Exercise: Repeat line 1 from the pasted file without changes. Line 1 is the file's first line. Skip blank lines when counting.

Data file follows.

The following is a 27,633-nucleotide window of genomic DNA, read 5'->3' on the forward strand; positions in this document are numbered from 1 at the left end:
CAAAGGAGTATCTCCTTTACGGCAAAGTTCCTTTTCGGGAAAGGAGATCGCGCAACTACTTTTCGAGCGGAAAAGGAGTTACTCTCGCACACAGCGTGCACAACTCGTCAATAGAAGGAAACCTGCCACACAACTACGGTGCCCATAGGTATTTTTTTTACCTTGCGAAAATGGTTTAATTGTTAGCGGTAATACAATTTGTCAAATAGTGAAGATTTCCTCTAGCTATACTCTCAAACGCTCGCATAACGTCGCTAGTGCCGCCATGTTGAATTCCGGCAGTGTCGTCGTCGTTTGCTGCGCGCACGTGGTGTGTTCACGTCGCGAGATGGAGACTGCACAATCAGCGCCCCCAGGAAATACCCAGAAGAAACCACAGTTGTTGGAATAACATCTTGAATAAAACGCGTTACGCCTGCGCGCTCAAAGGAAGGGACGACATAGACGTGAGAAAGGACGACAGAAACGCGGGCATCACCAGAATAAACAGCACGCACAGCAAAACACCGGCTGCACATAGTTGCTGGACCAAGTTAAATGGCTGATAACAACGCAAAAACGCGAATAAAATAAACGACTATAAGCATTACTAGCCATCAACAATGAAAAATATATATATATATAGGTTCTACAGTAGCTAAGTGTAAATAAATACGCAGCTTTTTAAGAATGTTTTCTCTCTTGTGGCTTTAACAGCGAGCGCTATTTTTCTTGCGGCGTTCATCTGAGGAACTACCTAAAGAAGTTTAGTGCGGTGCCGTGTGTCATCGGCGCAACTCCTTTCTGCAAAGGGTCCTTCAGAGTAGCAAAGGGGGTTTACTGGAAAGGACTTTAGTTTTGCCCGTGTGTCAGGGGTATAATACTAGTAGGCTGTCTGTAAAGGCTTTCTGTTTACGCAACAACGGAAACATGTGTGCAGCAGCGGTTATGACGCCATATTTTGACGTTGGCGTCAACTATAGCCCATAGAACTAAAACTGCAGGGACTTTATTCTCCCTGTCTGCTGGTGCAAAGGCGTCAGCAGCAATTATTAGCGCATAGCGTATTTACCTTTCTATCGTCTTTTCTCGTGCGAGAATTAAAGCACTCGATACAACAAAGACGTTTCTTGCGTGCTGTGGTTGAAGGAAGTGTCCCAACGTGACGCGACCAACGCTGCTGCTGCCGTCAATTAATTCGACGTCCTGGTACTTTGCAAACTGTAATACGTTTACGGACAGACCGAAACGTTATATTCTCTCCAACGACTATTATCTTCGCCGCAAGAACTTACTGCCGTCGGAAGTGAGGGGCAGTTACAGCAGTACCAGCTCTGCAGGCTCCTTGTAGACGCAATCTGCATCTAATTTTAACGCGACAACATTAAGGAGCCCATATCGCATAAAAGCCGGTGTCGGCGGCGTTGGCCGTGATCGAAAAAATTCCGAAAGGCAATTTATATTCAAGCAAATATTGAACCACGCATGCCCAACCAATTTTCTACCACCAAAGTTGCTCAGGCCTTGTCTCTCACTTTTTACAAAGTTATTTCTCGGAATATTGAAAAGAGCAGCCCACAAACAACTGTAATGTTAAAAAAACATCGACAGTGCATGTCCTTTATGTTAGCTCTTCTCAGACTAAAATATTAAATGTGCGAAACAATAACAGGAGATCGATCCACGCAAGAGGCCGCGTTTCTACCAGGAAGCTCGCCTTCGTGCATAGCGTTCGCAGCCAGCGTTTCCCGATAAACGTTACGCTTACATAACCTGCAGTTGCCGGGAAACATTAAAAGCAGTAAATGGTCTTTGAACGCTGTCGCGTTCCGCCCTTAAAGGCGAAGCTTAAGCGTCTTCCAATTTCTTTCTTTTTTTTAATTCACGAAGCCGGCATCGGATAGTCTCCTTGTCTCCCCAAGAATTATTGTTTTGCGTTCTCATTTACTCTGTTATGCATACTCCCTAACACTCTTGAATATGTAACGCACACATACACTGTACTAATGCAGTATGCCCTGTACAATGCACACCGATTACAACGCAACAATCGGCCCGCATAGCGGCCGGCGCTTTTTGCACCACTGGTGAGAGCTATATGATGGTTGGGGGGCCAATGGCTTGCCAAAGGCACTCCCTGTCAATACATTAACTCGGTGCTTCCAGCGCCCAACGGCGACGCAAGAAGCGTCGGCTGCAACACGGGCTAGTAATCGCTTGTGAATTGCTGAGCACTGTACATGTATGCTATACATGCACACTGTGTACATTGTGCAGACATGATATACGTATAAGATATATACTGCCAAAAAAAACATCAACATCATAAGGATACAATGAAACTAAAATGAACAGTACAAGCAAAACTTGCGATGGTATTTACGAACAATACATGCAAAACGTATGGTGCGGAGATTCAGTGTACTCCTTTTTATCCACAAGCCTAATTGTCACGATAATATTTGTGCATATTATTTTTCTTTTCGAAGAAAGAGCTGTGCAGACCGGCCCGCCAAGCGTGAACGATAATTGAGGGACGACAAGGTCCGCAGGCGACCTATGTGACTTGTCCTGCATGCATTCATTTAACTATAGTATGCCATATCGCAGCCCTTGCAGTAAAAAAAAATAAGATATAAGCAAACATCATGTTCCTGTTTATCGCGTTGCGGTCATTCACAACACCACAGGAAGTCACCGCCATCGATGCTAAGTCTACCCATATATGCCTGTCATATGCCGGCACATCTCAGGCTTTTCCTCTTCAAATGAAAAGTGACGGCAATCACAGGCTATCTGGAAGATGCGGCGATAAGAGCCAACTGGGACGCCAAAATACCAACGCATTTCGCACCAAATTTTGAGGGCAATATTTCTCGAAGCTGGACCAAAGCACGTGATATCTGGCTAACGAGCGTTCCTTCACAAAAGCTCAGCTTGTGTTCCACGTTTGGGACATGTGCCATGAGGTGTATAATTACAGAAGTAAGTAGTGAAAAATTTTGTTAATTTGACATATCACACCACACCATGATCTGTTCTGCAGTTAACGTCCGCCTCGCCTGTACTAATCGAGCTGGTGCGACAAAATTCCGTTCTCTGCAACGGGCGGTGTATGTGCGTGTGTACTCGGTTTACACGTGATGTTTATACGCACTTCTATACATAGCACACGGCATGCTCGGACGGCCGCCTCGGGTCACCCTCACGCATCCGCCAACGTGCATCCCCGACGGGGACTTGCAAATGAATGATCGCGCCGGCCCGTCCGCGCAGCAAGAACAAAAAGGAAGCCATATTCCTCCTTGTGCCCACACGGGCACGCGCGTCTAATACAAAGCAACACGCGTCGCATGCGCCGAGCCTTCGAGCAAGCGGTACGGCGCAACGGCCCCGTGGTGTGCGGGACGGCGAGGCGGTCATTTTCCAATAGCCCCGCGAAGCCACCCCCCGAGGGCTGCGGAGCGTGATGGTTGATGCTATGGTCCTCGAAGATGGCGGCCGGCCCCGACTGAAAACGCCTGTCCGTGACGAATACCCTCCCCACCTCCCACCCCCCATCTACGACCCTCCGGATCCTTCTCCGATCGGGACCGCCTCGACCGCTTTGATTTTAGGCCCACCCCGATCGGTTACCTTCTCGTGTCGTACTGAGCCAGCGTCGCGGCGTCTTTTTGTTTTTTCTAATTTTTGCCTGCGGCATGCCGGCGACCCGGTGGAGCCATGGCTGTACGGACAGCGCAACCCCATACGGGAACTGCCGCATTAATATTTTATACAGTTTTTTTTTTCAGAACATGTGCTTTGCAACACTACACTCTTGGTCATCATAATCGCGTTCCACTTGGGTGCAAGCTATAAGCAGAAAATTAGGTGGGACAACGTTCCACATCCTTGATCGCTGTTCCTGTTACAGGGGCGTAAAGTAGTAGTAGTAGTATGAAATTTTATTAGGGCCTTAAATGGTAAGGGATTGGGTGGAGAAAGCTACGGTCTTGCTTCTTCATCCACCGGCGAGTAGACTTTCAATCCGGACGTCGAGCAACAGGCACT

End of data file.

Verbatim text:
The following is a 27,633-nucleotide window of genomic DNA, read 5'->3' on the forward strand; positions in this document are numbered from 1 at the left end: